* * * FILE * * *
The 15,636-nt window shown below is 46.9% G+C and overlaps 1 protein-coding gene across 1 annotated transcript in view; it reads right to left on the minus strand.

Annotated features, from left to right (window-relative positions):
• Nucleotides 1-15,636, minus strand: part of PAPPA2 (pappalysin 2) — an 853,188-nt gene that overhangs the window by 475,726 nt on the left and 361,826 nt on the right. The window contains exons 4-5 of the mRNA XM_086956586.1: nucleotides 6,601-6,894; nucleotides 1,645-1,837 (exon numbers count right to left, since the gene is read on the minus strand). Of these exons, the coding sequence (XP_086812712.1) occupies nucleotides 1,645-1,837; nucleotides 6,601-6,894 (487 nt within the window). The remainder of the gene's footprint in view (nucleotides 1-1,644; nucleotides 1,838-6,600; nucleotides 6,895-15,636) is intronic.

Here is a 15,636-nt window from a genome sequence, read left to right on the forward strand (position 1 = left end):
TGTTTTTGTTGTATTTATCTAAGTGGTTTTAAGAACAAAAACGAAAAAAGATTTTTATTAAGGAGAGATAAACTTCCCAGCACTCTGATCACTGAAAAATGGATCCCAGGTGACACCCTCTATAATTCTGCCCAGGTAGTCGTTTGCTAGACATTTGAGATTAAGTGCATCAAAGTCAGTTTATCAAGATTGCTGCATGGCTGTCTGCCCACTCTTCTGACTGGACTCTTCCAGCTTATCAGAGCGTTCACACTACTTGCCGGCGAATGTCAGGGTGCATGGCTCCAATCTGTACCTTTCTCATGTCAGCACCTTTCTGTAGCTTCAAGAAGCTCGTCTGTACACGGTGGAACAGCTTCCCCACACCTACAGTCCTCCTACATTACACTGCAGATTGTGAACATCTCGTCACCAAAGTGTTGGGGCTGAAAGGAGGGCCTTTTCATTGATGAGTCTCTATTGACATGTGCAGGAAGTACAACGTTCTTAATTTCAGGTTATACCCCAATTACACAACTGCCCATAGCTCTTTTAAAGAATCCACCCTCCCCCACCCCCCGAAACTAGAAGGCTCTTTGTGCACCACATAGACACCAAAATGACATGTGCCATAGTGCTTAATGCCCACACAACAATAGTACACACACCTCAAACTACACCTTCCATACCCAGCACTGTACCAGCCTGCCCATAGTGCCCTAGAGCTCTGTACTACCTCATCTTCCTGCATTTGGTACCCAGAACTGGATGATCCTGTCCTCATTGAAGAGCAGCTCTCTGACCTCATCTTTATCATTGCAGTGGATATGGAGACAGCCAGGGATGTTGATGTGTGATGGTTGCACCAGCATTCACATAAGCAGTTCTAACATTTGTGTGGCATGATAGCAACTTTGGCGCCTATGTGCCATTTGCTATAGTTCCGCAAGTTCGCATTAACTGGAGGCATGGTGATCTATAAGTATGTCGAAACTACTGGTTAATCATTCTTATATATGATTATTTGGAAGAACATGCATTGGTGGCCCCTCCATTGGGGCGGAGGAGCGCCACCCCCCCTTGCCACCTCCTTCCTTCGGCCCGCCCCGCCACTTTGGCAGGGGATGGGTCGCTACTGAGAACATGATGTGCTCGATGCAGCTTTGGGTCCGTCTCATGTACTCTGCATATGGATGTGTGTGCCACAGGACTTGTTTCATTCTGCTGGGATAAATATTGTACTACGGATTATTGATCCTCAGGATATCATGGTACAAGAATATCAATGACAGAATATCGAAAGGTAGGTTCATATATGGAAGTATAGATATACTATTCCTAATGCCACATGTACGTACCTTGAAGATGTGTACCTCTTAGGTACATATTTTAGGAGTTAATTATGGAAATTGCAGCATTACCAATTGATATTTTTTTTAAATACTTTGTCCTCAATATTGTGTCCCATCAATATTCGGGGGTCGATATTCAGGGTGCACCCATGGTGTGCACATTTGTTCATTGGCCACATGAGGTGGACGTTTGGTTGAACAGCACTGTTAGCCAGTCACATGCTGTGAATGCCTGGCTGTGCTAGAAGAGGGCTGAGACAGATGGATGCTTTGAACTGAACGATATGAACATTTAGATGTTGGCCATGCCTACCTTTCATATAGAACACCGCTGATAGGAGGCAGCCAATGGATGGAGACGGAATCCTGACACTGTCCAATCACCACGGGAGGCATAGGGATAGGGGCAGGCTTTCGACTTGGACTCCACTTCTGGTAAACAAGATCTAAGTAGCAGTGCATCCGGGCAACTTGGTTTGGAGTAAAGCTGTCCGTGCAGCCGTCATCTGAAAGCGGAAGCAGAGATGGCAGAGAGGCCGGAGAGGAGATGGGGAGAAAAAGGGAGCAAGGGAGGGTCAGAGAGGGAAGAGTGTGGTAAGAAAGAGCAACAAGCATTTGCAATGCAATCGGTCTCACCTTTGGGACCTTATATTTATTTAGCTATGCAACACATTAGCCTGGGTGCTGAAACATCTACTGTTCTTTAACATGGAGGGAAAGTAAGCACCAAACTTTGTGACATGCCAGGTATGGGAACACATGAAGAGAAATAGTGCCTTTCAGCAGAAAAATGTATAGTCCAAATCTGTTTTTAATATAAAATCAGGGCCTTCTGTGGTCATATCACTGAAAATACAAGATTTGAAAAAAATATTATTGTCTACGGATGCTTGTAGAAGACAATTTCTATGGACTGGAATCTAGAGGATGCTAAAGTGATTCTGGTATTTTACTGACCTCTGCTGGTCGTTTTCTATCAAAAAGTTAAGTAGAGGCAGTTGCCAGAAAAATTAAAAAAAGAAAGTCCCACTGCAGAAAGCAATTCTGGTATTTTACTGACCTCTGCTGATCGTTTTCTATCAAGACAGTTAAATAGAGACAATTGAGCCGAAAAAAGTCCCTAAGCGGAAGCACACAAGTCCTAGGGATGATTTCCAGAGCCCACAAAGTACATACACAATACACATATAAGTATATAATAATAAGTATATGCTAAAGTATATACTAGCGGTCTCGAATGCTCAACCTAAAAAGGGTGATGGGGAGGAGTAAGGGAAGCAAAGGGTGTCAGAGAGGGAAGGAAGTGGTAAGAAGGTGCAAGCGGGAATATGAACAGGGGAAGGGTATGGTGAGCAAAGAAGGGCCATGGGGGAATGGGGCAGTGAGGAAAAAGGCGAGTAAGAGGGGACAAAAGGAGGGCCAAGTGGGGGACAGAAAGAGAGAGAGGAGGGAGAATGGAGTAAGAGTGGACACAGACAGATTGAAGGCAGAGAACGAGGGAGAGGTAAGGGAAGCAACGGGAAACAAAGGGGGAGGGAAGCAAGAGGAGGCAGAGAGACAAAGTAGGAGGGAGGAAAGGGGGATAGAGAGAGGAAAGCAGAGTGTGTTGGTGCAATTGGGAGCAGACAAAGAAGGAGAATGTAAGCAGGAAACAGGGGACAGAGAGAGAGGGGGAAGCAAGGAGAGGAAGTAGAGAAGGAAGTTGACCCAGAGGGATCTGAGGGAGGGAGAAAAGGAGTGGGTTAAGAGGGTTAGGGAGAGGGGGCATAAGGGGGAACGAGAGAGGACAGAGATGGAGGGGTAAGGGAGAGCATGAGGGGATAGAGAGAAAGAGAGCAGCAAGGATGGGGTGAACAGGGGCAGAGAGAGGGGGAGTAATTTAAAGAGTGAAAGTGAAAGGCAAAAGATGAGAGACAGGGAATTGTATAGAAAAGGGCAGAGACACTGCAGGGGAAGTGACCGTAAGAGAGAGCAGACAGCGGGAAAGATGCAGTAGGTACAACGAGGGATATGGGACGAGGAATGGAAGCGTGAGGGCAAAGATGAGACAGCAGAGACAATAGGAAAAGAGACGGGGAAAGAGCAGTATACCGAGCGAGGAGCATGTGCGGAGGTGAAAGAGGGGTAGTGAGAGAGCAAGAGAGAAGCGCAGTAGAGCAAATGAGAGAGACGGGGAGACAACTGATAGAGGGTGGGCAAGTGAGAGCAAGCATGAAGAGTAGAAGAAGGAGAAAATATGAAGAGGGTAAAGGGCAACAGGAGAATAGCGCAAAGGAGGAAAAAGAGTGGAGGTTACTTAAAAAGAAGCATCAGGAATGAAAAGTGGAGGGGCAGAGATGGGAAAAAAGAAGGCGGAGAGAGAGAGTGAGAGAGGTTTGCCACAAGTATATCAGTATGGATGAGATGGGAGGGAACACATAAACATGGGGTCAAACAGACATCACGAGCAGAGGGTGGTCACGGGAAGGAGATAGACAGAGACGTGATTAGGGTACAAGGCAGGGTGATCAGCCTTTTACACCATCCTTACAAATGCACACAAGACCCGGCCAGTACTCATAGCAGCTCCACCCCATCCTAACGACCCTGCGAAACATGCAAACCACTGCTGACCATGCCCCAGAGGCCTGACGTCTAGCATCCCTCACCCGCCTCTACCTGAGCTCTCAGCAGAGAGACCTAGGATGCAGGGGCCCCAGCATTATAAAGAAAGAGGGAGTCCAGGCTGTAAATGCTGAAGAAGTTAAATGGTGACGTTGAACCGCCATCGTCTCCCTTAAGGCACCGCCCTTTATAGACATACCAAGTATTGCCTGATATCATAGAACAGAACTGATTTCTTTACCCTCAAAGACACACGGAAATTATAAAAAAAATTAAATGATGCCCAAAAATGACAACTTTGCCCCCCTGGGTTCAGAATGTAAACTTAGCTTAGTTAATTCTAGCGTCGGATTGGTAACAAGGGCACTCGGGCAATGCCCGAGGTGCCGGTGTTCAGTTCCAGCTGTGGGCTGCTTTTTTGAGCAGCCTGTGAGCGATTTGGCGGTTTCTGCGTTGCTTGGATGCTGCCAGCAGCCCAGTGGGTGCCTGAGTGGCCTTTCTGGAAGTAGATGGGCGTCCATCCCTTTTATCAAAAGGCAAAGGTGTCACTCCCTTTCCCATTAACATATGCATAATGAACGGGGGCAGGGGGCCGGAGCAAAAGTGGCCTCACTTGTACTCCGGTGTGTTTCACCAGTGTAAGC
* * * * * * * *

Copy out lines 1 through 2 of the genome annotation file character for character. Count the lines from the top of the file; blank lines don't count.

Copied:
The 15,636-nt window shown below is 46.9% G+C and overlaps 1 protein-coding gene across 1 annotated transcript in view; it reads right to left on the minus strand.

Annotated features, from left to right (window-relative positions):